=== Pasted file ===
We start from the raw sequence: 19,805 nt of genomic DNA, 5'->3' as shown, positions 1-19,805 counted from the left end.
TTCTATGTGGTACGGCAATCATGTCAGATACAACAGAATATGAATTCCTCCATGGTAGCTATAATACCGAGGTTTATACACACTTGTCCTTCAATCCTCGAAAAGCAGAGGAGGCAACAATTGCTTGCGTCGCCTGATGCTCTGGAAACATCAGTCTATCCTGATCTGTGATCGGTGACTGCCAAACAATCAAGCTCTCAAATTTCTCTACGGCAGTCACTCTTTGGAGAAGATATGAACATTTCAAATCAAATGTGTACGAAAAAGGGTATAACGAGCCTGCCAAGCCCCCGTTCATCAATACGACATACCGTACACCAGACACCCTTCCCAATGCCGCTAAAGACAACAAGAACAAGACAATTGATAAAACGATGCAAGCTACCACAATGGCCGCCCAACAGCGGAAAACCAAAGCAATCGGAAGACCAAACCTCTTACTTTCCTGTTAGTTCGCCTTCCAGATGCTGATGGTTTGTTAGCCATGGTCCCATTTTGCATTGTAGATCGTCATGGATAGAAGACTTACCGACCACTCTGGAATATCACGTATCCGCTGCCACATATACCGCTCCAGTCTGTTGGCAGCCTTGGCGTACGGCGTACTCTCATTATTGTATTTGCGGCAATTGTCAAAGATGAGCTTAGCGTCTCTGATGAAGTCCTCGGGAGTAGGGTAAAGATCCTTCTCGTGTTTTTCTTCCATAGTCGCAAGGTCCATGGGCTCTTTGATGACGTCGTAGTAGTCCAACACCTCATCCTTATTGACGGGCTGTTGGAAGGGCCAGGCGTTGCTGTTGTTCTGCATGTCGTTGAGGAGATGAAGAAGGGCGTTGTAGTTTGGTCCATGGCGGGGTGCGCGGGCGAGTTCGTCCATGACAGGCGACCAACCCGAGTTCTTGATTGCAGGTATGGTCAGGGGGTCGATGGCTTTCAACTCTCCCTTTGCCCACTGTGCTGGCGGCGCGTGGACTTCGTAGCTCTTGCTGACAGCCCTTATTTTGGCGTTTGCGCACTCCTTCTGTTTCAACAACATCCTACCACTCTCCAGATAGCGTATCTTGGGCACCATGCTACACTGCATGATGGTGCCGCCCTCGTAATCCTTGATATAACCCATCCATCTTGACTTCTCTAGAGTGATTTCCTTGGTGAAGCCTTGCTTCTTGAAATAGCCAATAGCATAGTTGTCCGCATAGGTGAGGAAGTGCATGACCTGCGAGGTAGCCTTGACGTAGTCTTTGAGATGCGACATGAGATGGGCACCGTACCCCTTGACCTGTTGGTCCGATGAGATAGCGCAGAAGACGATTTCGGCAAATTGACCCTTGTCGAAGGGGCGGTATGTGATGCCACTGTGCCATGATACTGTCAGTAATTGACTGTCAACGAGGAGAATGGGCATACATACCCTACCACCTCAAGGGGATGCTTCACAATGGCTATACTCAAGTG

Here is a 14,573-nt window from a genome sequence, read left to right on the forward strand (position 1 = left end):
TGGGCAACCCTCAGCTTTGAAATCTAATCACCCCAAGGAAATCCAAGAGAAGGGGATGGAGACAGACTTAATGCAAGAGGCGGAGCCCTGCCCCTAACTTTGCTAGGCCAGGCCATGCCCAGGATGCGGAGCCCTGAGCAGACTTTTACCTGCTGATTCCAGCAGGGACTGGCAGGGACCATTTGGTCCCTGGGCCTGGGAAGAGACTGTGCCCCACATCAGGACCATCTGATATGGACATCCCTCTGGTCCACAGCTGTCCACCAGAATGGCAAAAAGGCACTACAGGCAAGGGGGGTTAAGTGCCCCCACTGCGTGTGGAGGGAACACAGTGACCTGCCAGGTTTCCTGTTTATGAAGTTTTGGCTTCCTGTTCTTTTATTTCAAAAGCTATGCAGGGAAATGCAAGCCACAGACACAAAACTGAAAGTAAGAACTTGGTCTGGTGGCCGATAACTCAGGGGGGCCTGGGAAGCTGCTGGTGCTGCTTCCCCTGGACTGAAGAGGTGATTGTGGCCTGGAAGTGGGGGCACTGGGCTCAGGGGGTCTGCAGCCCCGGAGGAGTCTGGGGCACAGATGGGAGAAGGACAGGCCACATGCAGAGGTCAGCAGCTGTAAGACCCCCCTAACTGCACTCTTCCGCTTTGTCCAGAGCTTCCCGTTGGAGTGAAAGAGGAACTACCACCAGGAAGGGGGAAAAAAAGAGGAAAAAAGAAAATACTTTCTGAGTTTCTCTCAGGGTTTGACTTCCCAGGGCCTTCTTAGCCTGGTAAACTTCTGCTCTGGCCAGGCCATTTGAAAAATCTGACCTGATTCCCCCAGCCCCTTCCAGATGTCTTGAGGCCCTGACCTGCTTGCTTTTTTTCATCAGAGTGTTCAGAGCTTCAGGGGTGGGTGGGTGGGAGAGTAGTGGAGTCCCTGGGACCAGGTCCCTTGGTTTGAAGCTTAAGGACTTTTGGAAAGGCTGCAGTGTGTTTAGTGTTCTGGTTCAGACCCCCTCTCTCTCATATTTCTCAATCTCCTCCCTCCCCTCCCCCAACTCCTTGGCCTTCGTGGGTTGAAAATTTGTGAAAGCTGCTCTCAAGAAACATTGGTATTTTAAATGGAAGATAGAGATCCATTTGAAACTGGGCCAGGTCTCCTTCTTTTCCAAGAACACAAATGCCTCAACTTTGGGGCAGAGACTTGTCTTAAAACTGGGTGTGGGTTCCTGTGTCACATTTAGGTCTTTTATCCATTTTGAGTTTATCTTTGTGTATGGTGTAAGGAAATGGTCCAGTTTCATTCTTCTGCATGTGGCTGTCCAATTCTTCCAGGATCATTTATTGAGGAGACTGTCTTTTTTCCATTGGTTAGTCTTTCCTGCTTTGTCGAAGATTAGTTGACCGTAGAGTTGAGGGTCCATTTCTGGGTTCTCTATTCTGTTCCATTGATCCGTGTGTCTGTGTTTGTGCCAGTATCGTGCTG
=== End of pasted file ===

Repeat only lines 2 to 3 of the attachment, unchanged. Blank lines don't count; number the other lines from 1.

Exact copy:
TTCTATGTGGTACGGCAATCATGTCAGATACAACAGAATATGAATTCCTCCATGGTAGCTATAATACCGAGGTTTATACACACTTGTCCTTCAATCCTCGAAAAGCAGAGGAGGCAACAATTGCTTGCGTCGCCTGATGCTCTGGAAACATCAGTCTATCCTGATCTGTGATCGGTGACTGCCAAACAATCAAGCTCTCAAATTTCTCTACGGCAGTCACTCTTTGGAGAAGATATGAACATTTCAAATCAAATGTGTACGAAAAAGGGTATAACGAGCCTGCCAAGCCCCCGTTCATCAATACGACATACCGTACACCAGACACCCTTCCCAATGCCGCTAAAGACAACAAGAACAAGACAATTGATAAAACGATGCAAGCTACCACAATGGCCGCCCAACAGCGGAAAACCAAAGCAATCGGAAGACCAAACCTCTTACTTTCCTGTTAGTTCGCCTTCCAGATGCTGATGGTTTGTTAGCCATGGTCCCATTTTGCATTGTAGATCGTCATGGATAGAAGACTTACCGACCACTCTGGAATATCACGTATCCGCTGCCACATATACCGCTCCAGTCTGTTGGCAGCCTTGGCGTACGGCGTACTCTCATTATTGTATTTGCGGCAATTGTCAAAGATGAGCTTAGCGTCTCTGATGAAGTCCTCGGGAGTAGGGTAAAGATCCTTCTCGTGTTTTTCTTCCATAGTCGCAAGGTCCATGGGCTCTTTGATGACGTCGTAGTAGTCCAACACCTCATCCTTATTGACGGGCTGTTGGAAGGGCCAGGCGTTGCTGTTGTTCTGCATGTCGTTGAGGAGATGAAGAAGGGCGTTGTAGTTTGGTCCATGGCGGGGTGCGCGGGCGAGTTCGTCCATGACAGGCGACCAACCCGAGTTCTTGATTGCAGGTATGGTCAGGGGGTCGATGGCTTTCAACTCTCCCTTTGCCCACTGTGCTGGCGGCGCGTGGACTTCGTAGCTCTTGCTGACAGCCCTTATTTTGGCGTTTGCGCACTCCTTCTGTTTCAACAACATCCTACCACTCTCCAGATAGCGTATCTTGGGCACCATGCTACACTGCATGATGGTGCCGCCCTCGTAATCCTTGATATAACCCATCCATCTTGACTTCTCTAGAGTGATTTCCTTGGTGAAGCCTTGCTTCTTGAAATAGCCAATAGCATAGTTGTCCGCATAGGTGAGGAAGTGCATGACCTGCGAGGTAGCCTTGACGTAGTCTTTGAGATGCGACATGAGATGGGCACCGTACCCCTTGACCTGTTGGTCCGATGAGATAGCGCAGAAGACGATTTCGGCAAATTGACCCTTGTCGAAGGGGCGGTATGTGATGCCACTGTGCCATGATACTGTCAGTAATTGACTGTCAACGAGGAGAATGGGCATACATACCCTACCACCTCAAGGGGATGCTTCACAATGGCTATACTCAAGTG

Here is a 14,573-nt window from a genome sequence, read left to right on the forward strand (position 1 = left end):